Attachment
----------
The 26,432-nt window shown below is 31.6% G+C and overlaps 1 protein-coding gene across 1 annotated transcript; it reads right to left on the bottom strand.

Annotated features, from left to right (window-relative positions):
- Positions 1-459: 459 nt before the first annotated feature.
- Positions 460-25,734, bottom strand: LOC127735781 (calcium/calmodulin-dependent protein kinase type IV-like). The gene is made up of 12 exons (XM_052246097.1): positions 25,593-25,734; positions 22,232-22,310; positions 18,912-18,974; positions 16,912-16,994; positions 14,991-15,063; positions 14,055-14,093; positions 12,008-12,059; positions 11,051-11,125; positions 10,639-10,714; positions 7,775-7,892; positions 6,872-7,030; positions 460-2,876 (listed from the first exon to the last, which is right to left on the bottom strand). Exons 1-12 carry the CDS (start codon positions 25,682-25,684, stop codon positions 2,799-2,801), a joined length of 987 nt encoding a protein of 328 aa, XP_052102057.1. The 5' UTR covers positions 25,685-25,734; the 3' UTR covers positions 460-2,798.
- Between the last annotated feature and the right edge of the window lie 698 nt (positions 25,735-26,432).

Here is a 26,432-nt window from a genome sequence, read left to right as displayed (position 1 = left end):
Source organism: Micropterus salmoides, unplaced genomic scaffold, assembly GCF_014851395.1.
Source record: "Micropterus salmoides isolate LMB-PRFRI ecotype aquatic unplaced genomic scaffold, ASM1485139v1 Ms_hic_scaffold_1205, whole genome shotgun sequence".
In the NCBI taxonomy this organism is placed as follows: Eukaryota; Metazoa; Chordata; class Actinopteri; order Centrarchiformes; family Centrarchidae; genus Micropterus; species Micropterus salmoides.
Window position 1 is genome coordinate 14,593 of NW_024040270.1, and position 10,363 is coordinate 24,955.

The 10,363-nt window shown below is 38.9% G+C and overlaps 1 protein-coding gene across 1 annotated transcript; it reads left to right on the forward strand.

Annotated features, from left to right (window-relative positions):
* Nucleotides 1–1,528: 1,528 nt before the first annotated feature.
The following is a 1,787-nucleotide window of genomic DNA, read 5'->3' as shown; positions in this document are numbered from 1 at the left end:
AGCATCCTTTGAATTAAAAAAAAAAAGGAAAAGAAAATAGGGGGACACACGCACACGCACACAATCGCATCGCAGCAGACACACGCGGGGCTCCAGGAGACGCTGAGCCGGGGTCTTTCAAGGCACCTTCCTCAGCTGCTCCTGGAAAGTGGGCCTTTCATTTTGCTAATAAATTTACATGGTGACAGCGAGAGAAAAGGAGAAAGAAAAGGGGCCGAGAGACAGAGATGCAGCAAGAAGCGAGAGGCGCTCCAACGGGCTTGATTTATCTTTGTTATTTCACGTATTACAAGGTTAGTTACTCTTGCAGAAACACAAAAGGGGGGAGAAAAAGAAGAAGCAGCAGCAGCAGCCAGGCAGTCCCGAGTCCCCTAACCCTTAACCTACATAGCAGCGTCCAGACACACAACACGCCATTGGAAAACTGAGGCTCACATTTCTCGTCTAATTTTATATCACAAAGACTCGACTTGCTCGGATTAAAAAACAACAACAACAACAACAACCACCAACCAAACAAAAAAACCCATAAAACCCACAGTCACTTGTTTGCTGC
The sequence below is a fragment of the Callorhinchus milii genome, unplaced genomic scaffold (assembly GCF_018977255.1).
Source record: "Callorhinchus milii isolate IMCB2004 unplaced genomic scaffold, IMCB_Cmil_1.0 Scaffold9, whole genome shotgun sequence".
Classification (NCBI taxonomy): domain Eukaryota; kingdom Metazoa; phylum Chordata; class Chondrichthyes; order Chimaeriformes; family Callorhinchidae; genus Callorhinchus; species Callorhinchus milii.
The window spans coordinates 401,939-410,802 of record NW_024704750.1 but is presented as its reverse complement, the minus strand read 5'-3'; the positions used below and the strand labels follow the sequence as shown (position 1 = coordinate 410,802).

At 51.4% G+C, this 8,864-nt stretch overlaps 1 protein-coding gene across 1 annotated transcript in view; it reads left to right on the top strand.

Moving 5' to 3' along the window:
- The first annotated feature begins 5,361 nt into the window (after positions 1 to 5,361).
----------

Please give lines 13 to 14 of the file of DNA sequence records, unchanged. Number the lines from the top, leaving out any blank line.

* Nucleotides 1–1,528: 1,528 nt before the first annotated feature.
The following is a 1,787-nucleotide window of genomic DNA, read 5'->3' as shown; positions in this document are numbered from 1 at the left end: